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Chapter 1
Chapter 2
Chapter 3
Chapter 4
Chapter 5
Chapter 6
Chapter 7
Chapter 8
Chapter 9
Chapter 10
Chapter 11
Chapter 12
Chapter 13
Chapter 14
Chapter 15
Chapter 16
Chapter 17
Chapter 18



The Melbourne Bushies - Fifty years along the track (1940-90)

Swandri coat, somewhat like a horse blanket, favoured by some walkers. In the early sixties the black, oiled japara New Zealand parka came into favour and became practically standard dress. Another development from the American space programme was Goretex material, which became available around 1980. Early coats of this material were expensive and not reliable, but they have improved and are now very popular.

Cooking gear

While stoves made their appearance in 1955 (then called jimpies, now called choofers), the open fire was still the main way of cooking. Until the seventies walkers tended to cook individually on small fires, gravitating to one fire that could be built up for an evening's singing. Few walkers carried choofers, but those who did were envied on cold, wet mornings. In the early sixties lightweight gas stoves appeared. The gas cylinders had a rubber seal that was pierced with a hollow needle and that resealed when the needle was withdrawn. (One of these stoves was purchased for Wilky in 1962 for easy tea-making.) However white spirit stoves, such as the Optimus, Primus and Svea, were the most popular. In the eighties the lightweight MSR and the methylated spirit Trangia stoves became available.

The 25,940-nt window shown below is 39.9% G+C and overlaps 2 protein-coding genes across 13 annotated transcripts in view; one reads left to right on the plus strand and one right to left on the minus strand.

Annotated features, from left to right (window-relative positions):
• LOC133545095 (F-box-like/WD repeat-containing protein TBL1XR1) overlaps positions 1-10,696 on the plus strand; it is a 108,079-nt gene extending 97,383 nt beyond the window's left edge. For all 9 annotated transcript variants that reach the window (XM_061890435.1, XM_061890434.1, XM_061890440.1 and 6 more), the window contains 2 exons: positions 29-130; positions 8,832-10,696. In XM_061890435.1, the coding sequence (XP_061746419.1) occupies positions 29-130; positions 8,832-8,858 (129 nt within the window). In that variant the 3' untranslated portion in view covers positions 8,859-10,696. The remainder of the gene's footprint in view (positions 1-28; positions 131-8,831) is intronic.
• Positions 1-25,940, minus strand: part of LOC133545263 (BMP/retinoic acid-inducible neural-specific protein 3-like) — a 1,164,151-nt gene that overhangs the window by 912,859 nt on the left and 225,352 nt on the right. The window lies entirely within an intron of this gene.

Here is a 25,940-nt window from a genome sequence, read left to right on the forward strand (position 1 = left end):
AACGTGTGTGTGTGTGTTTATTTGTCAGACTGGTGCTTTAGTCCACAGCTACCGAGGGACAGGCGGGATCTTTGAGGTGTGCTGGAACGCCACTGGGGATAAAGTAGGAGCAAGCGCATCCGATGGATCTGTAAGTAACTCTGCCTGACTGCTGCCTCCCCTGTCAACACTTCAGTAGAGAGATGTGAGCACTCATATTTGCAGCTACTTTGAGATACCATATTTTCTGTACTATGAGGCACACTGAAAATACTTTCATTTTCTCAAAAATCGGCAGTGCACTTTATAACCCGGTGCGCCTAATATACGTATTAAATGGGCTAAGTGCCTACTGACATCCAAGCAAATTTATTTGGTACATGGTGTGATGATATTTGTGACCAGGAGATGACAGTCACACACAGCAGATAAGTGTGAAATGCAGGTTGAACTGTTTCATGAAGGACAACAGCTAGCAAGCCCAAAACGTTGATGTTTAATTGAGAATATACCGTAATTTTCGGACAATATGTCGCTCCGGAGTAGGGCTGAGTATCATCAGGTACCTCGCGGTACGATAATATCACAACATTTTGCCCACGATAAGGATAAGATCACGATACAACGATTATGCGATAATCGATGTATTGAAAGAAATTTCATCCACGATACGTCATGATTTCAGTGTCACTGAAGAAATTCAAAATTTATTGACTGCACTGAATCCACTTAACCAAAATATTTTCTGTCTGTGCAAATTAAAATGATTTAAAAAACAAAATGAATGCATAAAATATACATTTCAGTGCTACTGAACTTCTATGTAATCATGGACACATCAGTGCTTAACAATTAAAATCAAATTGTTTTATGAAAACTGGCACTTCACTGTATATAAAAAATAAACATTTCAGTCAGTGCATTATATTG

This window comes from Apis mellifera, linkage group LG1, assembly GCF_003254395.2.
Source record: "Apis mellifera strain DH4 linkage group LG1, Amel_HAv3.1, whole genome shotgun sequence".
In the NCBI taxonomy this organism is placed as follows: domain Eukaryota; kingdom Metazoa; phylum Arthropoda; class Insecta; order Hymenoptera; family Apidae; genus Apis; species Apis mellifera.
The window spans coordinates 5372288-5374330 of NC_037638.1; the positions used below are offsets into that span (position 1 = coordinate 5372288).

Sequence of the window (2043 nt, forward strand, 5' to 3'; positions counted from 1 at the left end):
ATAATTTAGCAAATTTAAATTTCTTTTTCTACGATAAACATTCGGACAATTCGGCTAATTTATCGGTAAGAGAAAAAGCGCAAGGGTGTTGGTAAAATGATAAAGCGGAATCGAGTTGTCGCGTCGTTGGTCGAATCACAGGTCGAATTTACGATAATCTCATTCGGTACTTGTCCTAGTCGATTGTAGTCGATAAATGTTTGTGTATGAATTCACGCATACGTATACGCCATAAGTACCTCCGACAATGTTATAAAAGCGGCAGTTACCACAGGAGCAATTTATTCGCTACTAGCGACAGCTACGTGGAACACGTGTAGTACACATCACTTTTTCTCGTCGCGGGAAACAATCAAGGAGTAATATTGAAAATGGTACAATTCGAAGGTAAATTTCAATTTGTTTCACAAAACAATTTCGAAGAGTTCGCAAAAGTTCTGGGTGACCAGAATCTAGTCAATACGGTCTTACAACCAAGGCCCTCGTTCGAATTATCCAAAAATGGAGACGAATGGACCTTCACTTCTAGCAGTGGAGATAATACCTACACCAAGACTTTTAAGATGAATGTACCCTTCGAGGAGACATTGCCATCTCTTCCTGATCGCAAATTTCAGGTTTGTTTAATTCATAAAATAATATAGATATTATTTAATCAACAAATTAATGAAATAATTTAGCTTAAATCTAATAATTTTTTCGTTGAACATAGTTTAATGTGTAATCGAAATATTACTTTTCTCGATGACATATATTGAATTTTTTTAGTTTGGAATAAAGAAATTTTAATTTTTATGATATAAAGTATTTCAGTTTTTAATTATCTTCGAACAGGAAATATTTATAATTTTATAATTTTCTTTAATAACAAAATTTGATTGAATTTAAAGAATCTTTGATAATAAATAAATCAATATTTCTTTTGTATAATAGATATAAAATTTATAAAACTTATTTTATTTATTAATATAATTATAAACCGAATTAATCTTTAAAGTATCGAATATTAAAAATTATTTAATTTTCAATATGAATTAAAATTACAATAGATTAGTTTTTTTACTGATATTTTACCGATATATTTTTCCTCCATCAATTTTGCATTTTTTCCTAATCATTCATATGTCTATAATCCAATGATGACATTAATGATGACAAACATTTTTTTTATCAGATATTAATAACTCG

Billies have been fairly standard for many years though, for a while, home-made billies (jam tins with handles) were in vogue. In the early days a set of billies was often a bought one, a jam tin, and a peach tin, one inside the other. Ex-Army mess tins were sometimes used, but were never popular.


Early photographs of Club day trips show members in ordinary street clothes - men with jackets and ties and women in skirts. Weekend walkers dressed in a style closer to the way we dress today except for their jackets. Ex-Army trousers, being pure wool, were very popular, as were woollen ex-Army shirts. On cold-weather trips walkers would wear woollen 'long johns' (also known as 'passion busters') on the lower body and, for a while, string singlets were popular. Loch Wilson began importing and selling New Zealand woollen shirts in 1966. Clothing remained fairly standard until the introduction of chlorofibre under-clothing in the seventies. This gave us the fashion of shorts over tights instead of long trousers. Fibrepile jackets, which became available in the late seventies, were lighter and warmer than jumpers, but bulkier.